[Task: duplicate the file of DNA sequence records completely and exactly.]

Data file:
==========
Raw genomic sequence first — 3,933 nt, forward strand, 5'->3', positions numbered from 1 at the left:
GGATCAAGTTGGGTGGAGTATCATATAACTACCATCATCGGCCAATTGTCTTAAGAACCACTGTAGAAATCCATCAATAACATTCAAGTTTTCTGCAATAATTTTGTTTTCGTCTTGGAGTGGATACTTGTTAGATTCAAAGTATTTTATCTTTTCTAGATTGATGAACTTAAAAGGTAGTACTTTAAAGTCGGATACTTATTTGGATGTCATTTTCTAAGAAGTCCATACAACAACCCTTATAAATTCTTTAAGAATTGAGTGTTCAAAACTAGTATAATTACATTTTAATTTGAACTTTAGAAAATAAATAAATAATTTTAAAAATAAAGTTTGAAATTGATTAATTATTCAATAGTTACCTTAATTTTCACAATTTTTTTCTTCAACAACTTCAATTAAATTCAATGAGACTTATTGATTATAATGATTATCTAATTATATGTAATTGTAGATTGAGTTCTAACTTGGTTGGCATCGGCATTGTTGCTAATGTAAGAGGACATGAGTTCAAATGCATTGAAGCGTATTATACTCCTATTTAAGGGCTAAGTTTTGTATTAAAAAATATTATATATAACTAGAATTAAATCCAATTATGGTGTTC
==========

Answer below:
Raw genomic sequence first — 3,933 nt, forward strand, 5'->3', positions numbered from 1 at the left:
GGATCAAGTTGGGTGGAGTATCATATAACTACCATCATCGGCCAATTGTCTTAAGAACCACTGTAGAAATCCATCAATAACATTCAAGTTTTCTGCAATAATTTTGTTTTCGTCTTGGAGTGGATACTTGTTAGATTCAAAGTATTTTATCTTTTCTAGATTGATGAACTTAAAAGGTAGTACTTTAAAGTCGGATACTTATTTGGATGTCATTTTCTAAGAAGTCCATACAACAACCCTTATAAATTCTTTAAGAATTGAGTGTTCAAAACTAGTATAATTACATTTTAATTTGAACTTTAGAAAATAAATAAATAATTTTAAAAATAAAGTTTGAAATTGATTAATTATTCAATAGTTACCTTAATTTTCACAATTTTTTTCTTCAACAACTTCAATTAAATTCAATGAGACTTATTGATTATAATGATTATCTAATTATATGTAATTGTAGATTGAGTTCTAACTTGGTTGGCATCGGCATTGTTGCTAATGTAAGAGGACATGAGTTCAAATGCATTGAAGCGTATTATACTCCTATTTAAGGGCTAAGTTTTGTATTAAAAAATATTATATATAACTAGAATTAAATCCAATTATGGTGTTC